Over 1,000 people from Asheville and Western North Carolina participated in the “Families Belong Together” rally on downtown Asheville’s Haywood Street on June 30. Part of a larger national protest held on the same day in 700 cities, the rally was organized locally by Families Belong Together Asheville and Indivisible Asheville/WNC to speak out against family separation and a zero-tolerance immigration policy recently enacted by the United States government.
The speakers had only a bullhorn to address the large crowd gathered at the city-owned lot at 68 Haywood St. across from Pack Library. Protesters filled the area, ringed the fencing around and above the lot and spilled out into the sidewalks on both sides of the street to condemn the separation and indefinite incarceration of families at the southern U.S. border with Mexico.
Benny Garcia, a recent graduate of Macon Early College, gave an impassioned speech:
“When I see these children on the news, I can’t help but see myself in them. Not just because they’re Hispanic, like me, or because they speak Spanish like me, or because their mama and papa look like mine. But because they are people who have imagination, aspiration and hope just like me and just like all of you and even just like President Trump. At the end of the day, we belong to one species: the human race. When we strip away our skin colors, religions, our nationalities, our sexual orientations — everything that divides us — we are simply left with people. We share the same anatomy. Whether we are black or white, whether we are gay or straight, whether we are citizens or immigrants searching for a better life, our hearts beat the same way. We cry when we’re sad, we laugh when we’re happy and we fear when there’s something unknown, so please, let’s have sympathy for these children and their families. They dream just as big as you do and they deserve to make those dreams a reality. By letting these children reach their true potential, we can cultivate the next generation of scientists, doctors and innovators that could change the world. We must not leave the future locked in cages.”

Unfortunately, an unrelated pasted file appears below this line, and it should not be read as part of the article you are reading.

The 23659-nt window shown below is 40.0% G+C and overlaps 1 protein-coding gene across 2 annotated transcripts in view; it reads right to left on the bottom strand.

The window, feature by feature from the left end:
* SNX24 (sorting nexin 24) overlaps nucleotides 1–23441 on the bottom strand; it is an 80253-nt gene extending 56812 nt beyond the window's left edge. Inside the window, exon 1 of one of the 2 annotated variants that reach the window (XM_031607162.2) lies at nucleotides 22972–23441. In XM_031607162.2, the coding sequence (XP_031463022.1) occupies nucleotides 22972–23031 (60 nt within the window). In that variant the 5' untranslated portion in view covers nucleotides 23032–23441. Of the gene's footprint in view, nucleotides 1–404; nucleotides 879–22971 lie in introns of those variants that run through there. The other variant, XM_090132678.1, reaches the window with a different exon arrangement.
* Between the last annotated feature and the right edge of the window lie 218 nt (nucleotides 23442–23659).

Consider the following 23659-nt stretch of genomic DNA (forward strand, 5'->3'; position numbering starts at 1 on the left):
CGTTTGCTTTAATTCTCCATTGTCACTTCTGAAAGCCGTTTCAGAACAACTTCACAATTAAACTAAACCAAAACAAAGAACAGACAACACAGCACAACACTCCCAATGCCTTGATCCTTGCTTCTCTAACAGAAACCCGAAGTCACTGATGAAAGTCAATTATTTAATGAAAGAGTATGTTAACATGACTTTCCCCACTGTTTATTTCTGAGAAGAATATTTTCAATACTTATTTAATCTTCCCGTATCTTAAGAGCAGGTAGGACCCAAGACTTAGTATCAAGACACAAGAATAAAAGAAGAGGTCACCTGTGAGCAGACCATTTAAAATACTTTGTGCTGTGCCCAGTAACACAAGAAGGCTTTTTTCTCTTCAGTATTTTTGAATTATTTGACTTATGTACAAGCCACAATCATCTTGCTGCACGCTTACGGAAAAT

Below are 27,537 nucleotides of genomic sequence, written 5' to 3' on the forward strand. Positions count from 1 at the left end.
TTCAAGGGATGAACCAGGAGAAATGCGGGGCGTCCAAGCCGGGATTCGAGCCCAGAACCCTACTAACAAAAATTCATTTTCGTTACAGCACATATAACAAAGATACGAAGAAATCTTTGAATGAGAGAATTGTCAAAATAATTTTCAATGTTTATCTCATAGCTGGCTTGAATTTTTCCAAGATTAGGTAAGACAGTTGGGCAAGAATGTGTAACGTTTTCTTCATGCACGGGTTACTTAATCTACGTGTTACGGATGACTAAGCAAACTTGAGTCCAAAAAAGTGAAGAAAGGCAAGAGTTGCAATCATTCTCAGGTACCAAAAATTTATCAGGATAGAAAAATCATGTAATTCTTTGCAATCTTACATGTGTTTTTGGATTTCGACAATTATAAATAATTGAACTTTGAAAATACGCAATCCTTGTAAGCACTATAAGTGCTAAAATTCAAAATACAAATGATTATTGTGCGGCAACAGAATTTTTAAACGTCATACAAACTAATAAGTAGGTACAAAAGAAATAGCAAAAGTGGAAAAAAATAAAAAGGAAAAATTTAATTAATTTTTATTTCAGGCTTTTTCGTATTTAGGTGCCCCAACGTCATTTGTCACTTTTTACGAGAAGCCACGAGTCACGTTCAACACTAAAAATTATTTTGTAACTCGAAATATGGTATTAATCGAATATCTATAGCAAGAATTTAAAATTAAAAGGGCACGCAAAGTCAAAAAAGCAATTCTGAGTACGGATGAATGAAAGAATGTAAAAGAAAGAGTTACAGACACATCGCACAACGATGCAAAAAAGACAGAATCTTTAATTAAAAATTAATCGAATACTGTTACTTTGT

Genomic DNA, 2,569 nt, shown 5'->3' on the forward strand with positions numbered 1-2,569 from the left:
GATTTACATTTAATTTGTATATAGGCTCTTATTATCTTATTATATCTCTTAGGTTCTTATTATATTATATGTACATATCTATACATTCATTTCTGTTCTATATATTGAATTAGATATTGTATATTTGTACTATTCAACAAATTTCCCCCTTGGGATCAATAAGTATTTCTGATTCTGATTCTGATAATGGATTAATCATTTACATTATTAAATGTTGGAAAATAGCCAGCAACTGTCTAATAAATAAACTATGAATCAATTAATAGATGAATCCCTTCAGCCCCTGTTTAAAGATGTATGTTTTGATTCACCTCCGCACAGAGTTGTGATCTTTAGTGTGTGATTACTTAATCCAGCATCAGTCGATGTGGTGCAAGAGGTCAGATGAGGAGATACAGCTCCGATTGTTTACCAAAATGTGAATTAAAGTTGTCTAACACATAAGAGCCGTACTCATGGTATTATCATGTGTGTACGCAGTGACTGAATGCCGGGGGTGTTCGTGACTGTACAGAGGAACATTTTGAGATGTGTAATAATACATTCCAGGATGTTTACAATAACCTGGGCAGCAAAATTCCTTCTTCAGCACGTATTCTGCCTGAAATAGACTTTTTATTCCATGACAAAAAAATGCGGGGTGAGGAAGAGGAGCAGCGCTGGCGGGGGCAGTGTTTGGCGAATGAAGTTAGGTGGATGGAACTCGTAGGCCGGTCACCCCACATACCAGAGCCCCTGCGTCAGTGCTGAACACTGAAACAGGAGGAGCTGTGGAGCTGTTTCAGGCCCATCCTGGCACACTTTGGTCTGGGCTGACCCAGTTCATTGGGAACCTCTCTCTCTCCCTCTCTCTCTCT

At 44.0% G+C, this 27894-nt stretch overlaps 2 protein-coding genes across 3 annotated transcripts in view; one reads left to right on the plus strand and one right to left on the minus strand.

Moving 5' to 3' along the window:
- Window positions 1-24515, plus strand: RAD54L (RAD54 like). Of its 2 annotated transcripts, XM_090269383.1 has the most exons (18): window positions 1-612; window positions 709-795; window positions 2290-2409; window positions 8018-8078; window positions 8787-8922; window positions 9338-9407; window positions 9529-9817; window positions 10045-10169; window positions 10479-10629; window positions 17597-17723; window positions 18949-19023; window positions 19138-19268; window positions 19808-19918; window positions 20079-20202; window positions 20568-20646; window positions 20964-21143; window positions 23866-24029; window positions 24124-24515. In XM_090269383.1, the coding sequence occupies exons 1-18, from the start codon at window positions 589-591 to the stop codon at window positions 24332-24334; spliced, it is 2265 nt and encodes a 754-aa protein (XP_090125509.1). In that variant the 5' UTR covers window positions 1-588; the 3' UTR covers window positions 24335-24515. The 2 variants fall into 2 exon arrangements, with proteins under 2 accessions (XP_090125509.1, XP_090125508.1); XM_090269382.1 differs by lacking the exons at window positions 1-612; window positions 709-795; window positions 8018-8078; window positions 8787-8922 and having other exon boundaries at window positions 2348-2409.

The American Myth Center, a local repertory company, performed a recitation of Warsan Shire’s poem, “Home,” stanza by stanza in English and Spanish. The poem explains in graphic detail the many factors that drive someone from their home to seek refuge in another country.
Jim Barrett, executive director of Pisgah Legal Services, explained the nonprofit legal organization’s mission, Justice For All:
“Within the limits of the law, we help the most vulnerable immigrants, including children and victims of violent crimes. A large number of our clients come from mixed-status households, which means some members of the household are U.S. citizens and some are not. These families are particularly vulnerable to family separation in light of recent policies at the federal level. There is no constitutional right to legal counsel in the immigration context, even for children. So many of our neighbors rely on Pisgah Legal Services to be their advocates and enforce their rights. Keeping families together creates stronger communities. Separating families here in Western North Carolina causes trauma, insecurity and financial instability, not to mention the cost of foster care for children.”
Pastor David McNair of The Episcopal Church of the Holy Spirit in Mars Hill and the Rev. Sara Wilcox of the Land of the Sky United Church of Christ in Asheville spoke as allies on behalf of the Compañeros Inmigrantes de las Montañas en Acción (CIMA), an immigrant advocacy group in Western North Carolina.
McNair and Wilcox read from a joint statement drafted in partnership with CIMA. Pastor McNair opened, “Today’s rally is a great consciousness-jarring event to help sensitize us and awaken us to a reality that immigrants have known for many, many, many years. They have faced this for a long time. And for a long time, Latinx and targeted communities have been leading comprehensive strategies and movements of resistance. The work is not new, but our awakening, for many, including myself, is new. I urge you to wake up. To continue to wake up. Let’s awaken ourselves and those around us and let’s stay awake and then let us take action to eradicate ICE and to abolish the systems that have allowed such gruesome and dehumanizing institutions to exist,” he said.
Wilcox continued, “As allies, we have a responsibility to ourselves and to our communities to name, resist and hold accountable the ways we are complicit in using privilege to perpetuate oppression and instead use that privilege for the purpose of dignity and liberation for all. It is what all good human beings are called to. It is what people who serve a God of love and justice are called to. Showing up today is but one step, and in this space I want to ask you, ‘How far are you willing to go?’”